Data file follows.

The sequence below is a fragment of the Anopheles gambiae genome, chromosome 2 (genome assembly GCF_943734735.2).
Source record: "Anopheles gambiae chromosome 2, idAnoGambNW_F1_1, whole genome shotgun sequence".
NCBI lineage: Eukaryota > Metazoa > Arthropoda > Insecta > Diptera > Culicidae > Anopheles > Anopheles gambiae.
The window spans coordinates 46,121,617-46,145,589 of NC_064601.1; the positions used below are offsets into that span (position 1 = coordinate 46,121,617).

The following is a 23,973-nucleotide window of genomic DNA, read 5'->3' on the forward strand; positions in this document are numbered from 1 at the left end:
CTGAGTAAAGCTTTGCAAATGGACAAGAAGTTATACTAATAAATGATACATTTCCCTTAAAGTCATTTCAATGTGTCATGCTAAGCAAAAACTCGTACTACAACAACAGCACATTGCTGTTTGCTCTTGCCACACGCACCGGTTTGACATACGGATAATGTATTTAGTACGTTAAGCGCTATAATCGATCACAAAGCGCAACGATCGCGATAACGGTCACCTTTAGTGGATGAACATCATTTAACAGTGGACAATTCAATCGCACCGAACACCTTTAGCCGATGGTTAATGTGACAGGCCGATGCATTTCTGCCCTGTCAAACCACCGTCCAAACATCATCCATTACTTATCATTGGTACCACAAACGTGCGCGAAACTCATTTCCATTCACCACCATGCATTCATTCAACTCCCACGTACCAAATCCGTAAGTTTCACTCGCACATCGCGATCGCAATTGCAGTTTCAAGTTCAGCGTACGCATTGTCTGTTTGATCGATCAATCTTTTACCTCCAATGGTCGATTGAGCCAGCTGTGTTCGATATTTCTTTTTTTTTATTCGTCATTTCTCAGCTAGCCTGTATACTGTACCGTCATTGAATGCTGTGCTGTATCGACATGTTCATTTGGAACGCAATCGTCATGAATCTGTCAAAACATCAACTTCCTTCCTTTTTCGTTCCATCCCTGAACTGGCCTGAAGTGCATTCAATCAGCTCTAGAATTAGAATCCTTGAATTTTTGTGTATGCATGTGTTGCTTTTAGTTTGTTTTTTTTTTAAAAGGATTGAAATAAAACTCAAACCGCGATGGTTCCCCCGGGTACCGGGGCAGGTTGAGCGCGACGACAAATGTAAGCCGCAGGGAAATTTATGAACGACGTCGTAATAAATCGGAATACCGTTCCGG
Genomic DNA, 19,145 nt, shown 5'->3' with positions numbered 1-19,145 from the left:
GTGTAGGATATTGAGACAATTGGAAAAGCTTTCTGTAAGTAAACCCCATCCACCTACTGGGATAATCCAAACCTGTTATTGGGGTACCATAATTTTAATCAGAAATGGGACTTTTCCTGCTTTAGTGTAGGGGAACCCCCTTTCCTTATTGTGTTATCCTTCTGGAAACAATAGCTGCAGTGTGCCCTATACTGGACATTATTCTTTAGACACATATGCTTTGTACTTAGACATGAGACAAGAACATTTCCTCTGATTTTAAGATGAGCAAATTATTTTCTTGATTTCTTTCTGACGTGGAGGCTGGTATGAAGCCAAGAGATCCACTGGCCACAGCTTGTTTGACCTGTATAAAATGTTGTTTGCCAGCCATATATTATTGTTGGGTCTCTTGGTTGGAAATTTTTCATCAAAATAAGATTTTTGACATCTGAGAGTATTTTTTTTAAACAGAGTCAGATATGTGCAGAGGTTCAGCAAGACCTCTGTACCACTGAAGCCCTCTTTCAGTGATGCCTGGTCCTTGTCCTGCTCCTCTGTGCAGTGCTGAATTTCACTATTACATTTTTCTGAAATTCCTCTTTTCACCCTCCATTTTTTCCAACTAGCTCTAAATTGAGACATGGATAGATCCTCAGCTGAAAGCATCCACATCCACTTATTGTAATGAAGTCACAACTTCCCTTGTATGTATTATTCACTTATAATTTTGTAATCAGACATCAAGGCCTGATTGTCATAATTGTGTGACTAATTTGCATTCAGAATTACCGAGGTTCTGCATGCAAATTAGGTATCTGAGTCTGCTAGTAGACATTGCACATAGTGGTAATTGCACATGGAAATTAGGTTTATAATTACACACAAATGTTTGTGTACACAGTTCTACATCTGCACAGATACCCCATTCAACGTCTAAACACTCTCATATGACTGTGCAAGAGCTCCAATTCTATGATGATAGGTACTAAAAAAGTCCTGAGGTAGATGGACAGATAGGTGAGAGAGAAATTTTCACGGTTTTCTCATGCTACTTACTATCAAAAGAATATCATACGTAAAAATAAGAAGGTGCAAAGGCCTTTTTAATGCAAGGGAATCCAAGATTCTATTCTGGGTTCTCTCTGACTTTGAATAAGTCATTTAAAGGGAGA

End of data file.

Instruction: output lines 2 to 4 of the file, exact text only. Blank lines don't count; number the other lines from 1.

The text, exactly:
Source record: "Anopheles gambiae chromosome 2, idAnoGambNW_F1_1, whole genome shotgun sequence".
NCBI lineage: Eukaryota > Metazoa > Arthropoda > Insecta > Diptera > Culicidae > Anopheles > Anopheles gambiae.
The window spans coordinates 46,121,617-46,145,589 of NC_064601.1; the positions used below are offsets into that span (position 1 = coordinate 46,121,617).